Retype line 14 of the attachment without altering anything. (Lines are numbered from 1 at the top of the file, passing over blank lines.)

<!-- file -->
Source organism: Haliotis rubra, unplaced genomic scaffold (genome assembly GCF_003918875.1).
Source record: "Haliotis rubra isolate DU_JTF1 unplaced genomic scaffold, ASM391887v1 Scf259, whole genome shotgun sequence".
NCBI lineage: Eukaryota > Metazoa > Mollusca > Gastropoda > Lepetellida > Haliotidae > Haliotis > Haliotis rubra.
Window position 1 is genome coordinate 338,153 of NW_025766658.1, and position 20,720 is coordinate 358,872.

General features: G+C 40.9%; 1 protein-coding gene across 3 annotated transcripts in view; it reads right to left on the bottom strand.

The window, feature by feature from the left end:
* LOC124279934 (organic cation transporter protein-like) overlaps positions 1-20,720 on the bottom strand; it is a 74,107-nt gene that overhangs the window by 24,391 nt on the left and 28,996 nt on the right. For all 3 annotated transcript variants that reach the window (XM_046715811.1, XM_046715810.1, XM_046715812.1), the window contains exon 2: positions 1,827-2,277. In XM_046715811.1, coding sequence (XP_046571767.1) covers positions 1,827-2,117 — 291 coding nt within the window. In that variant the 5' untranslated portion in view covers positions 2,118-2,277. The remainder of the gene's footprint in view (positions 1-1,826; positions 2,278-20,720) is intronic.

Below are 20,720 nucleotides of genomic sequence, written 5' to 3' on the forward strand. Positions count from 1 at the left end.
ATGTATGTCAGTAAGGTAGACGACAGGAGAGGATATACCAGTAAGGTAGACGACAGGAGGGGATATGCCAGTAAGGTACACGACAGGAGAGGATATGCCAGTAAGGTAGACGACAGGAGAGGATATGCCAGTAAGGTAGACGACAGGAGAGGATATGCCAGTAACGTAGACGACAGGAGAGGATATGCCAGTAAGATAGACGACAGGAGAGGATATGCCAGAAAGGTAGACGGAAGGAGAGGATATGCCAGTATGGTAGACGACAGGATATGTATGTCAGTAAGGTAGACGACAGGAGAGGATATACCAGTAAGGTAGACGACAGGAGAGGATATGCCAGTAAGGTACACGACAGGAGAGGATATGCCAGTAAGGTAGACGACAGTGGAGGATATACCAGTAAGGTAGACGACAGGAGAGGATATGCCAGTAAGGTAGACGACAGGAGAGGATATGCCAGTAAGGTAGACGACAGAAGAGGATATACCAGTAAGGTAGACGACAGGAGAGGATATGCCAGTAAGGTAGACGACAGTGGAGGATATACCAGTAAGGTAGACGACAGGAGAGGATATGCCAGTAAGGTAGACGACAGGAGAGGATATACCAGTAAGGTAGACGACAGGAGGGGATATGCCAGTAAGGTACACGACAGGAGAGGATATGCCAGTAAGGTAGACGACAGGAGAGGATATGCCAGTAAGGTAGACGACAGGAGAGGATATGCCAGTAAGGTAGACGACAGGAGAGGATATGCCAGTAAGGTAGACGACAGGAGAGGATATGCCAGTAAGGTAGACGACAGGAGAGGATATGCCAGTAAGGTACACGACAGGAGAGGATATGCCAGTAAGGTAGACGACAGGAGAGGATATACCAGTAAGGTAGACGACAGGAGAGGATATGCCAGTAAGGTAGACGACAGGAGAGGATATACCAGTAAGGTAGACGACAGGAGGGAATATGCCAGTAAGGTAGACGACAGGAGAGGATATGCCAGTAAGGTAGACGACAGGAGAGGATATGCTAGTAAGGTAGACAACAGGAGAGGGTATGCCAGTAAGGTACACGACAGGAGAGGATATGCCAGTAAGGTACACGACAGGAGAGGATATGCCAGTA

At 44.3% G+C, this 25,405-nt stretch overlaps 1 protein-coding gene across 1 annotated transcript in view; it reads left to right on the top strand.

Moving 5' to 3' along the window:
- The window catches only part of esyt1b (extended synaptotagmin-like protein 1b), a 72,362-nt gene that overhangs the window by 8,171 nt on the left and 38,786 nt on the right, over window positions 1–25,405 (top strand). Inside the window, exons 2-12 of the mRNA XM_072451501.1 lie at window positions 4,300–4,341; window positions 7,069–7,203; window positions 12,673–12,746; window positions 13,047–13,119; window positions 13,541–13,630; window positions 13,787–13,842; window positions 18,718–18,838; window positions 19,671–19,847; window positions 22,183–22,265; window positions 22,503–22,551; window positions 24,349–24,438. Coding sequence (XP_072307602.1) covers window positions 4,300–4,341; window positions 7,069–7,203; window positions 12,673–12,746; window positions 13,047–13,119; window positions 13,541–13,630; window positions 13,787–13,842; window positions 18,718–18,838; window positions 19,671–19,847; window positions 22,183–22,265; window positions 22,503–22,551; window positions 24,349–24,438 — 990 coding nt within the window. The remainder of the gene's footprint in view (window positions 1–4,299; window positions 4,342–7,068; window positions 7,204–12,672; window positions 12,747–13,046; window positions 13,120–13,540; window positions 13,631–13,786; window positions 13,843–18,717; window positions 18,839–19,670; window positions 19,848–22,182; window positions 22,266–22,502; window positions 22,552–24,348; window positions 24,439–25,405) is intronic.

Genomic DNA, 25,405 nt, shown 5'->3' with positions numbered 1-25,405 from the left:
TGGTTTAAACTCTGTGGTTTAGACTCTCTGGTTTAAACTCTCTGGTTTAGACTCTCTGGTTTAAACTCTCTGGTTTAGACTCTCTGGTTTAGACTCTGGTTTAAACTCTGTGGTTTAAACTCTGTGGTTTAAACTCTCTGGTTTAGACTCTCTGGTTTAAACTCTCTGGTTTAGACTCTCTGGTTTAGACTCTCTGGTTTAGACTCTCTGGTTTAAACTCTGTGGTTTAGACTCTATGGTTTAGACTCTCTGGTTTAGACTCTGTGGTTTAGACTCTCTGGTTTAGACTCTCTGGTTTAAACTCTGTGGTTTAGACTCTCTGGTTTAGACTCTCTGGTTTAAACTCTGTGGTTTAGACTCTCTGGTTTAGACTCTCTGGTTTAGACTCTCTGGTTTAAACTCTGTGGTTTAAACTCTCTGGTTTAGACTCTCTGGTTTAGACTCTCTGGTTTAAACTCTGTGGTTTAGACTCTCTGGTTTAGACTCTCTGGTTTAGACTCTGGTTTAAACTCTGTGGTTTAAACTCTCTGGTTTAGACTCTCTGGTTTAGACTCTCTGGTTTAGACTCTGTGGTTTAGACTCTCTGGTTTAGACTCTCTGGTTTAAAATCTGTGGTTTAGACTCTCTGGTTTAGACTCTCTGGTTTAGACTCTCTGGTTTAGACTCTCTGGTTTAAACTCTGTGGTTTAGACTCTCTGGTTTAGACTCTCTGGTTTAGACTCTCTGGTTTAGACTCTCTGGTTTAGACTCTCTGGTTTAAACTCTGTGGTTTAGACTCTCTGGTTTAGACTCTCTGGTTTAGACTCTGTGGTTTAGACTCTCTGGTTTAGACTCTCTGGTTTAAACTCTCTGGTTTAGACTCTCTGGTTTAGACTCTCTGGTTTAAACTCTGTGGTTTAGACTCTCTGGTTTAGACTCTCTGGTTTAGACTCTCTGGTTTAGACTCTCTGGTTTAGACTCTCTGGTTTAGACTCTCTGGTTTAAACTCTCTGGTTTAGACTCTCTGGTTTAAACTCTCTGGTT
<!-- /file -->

TGGTTTAAACTCTGTGGTTTAGACTCTCTGGTTTAAACTCTCTGGTTTAGACTCTCTGGTTTAAACTCTCTGGTTTAGACTCTCTGGTTTAGACTCTGGTTTAAACTCTGTGGTTTAAACTCTGTGGTTTAAACTCTCTGGTTTAGACTCTCTGGTTTAAACTCTCTGGTTTAGACTCTCTGGTTTAGACTCTCTGGTTTAGACTCTCTGGTTTAAACTCTGTGGTTTAGACTCTATGGTTTAGACTCTCTGGTTTAGACTCTGTGGTTTAGACTCTCTGGTTTAGACTCTCTGGTTTAAACTCTGTGGTTTAGACTCTCTGGTTTAGACTCTCTGGTTTAAACTCTGTGGTTTAGACTCTCTGGTTTAGACTCTCTGGTTTAGACTCTCTGGTTTAAACTCTGTGGTTTAAACTCTCTGGTTTAGACTCTCTGGTTTAGACTCTCTGGTTTAAACTCTGTGGTTTAGACTCTCTGGTTTAGACTCTCTGGTTTAGACTCTGGTTTAAACTCTGTGGTTTAAACTCTCTGGTTTAGACTCTCTGGTTTAGACTCTCTGGTTTAGACTCTGTGGTTTAGACTCTCTGGTTTAGACTCTCTGGTTTAAAATCTGTGGTTTAGACTCTCTGGTTTAGACTCTCTGGTTTAGACTCTCTGGTTTAGACTCTCTGGTTTAAACTCTGTGGTTTAGACTCTCTGGTTTAGACTCTCTGGTTTAGACTCTCTGGTTTAGACTCTCTGGTTTAGACTCTCTGGTTTAAACTCTGTGGTTTAGACTCTCTGGTTTAGACTCTCTGGTTTAGACTCTGTGGTTTAGACTCTCTGGTTTAGACTCTCTGGTTTAAACTCTCTGGTTTAGACTCTCTGGTTTAGACTCTCTGGTTTAAACTCTGTGGTTTAGACTCTCTGGTTTAGACTCTCTGGTTTAGACTCTCTGGTTTAGACTCTCTGGTTTAGACTCTCTGGTTTAGACTCTCTGGTTTAAACTCTCTGGTTTAGACTCTCTGGTTTAAACTCTCTGGTT